Microservice Architecture - Scaling


Scaling is a process of breaking down a software in different units. Scaling also defines in terms of scalability. Scalability is the potential to implement more advance features of the application. It helps to improve security, durability, and maintainability of the application. We have three types of scaling procedures that is followed in the industries. Following are the different scaling methodologies along with the corresponding real-life examples.

X-Axis Scaling

X-axis scaling is also called as horizontal scaling. In this procedure, the entire application is sub-divided into different horizontal parts. Normally, any web server application can have this type of scaling. Consider a normal MVC architecture that follows horizontal scaling as shown in the following figure.

X-Axis Scaling

As an example, we can consider any JSP servlet application. In this application, the controller controls every request and it will generate view by communicating with the model whenever necessary. Normally, monolithic applications follow this scaling method. X-Axis scaling is very basic in nature and it is very less time consuming. In this methodology, one software will be scaled depending on its different task that the unit is responsible for. For example, the controller is responsible for controlling the incoming and outgoing request, the view is responsible for representing the business functionality to the users in the browser, while the model is responsible to store our data and it works as the database.

Y-Axis Scaling

Y-axis scaling is also called as a vertical scaling that includes any resource level scaling. Any DBaaS or Hadoop system can be considered to be Y-axis scaled. In this type of scaling, the users request is redirected and restricted by implementing some logic.

Let us consider Facebook as an example. Facebook needs to handle 1.79 million users in every second; hence, controlling the traffic is a huge responsibility of Facebook network engineers. To overcome from any hazard, they follow Y-axis scaling which includes running multiple servers with the same application at the same time. Now in order to control this huge level of traffic, Facebook redirects all the traffic from one region to a specific server, as depicted in the image. This transferring of traffic based on the region is called load balancing in architectural language.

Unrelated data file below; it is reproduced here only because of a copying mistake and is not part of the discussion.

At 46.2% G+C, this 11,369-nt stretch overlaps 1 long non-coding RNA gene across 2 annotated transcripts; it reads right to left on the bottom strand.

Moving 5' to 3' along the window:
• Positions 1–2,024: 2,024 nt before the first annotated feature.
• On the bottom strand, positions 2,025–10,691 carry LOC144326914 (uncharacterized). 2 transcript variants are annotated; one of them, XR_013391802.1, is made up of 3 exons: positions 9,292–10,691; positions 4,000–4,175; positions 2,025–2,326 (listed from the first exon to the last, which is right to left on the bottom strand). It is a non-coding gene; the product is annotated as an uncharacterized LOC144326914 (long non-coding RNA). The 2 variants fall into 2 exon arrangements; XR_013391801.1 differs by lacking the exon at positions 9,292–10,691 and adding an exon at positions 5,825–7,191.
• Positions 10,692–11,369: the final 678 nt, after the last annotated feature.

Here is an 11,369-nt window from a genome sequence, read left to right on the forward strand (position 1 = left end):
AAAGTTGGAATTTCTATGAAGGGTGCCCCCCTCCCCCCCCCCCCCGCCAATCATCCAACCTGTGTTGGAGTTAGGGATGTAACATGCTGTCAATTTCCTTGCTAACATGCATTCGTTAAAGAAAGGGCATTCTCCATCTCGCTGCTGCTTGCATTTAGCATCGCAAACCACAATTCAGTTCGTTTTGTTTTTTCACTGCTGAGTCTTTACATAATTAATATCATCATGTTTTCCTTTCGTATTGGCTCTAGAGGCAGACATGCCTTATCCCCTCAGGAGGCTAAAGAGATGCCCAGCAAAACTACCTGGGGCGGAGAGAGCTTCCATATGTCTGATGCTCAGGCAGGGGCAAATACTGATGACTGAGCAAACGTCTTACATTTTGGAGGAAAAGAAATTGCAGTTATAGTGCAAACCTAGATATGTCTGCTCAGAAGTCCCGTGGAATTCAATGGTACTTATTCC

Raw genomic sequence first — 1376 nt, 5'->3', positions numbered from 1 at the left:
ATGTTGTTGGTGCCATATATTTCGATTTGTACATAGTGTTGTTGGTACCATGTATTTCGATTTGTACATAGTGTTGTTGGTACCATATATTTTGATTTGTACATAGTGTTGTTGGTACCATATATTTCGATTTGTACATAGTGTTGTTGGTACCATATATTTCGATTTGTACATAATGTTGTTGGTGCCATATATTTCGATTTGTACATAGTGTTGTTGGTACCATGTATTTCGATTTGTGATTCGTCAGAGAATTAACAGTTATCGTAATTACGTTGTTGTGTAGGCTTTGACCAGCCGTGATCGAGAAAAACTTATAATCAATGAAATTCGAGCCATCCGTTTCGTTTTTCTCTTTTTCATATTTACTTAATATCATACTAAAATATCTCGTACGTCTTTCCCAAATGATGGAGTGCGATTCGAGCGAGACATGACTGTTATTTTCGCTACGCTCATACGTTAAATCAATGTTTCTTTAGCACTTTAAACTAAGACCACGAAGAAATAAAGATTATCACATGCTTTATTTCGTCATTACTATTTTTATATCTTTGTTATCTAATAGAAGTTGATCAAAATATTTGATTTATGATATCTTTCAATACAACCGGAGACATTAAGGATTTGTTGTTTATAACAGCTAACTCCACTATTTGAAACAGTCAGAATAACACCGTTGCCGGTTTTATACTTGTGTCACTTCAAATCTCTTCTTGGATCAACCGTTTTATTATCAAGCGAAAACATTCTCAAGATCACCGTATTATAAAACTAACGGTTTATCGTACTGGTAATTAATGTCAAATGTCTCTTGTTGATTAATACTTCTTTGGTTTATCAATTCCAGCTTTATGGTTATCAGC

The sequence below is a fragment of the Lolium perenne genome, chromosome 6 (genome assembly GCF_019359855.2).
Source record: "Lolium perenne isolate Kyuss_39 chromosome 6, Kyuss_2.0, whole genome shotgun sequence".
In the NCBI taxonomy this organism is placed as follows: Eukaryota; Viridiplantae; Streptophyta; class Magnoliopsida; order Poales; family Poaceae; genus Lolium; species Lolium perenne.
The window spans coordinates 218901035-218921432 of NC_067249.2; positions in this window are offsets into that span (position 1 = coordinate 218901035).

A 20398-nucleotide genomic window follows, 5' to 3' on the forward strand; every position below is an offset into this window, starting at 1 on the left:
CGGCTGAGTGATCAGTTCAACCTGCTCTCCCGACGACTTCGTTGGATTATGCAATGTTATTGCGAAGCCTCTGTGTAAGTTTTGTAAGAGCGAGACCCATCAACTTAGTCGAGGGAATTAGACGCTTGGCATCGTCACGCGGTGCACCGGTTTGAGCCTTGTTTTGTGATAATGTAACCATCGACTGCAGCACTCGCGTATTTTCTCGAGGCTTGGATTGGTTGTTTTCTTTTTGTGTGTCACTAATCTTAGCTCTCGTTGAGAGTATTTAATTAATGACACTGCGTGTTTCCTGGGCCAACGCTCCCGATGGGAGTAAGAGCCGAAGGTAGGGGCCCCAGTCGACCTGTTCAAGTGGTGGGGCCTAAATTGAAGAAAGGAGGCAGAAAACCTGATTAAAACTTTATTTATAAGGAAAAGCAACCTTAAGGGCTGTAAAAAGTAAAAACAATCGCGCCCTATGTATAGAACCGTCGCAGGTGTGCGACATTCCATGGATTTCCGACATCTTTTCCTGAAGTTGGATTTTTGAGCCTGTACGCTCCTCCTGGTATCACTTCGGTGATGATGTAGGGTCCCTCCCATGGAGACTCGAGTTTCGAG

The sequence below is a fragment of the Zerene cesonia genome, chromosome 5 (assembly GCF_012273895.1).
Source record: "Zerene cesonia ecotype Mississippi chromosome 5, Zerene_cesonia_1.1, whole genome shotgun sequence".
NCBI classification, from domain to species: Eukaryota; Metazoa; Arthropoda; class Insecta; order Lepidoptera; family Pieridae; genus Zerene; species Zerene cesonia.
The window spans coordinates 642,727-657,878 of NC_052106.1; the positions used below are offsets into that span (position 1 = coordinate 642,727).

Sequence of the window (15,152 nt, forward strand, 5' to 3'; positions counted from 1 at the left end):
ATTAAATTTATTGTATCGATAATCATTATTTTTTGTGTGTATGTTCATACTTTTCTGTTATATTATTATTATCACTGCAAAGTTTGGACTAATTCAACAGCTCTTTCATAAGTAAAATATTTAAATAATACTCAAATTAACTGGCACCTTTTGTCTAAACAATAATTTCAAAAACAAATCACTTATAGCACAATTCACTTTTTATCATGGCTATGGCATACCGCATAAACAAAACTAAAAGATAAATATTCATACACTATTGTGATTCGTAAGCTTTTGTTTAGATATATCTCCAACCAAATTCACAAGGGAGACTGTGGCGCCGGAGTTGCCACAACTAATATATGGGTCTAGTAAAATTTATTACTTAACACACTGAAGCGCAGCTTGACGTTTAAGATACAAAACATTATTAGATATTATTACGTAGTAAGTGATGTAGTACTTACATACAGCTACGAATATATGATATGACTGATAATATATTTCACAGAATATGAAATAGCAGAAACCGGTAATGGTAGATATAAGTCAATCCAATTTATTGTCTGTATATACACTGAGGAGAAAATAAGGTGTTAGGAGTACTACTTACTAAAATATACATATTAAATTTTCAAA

Y-Axis Scaling

This method of breaking down resources into small independent business units is known as Y-Axis scaling.

Z-Axis Scaling

X- and Y-axis scaling is pretty much easier to understand. However, one application can also be scaled at the business level, which is called as Z-axis scaling. Following is an example of scaling a cab service application in the different verticals of business units.

Driver Management

Advantages of Scaling

  • Cost − Proper scaling of a software will reduce the cost for maintenance.

  • Performance − Due to loose coupling, the performance of a properly scaled software is always better than a non-scaled software.

  • Load distribution − Using different technologies, we can easily maintain our server load.

  • Reuse − Scalability of a software also increases the usability of the software.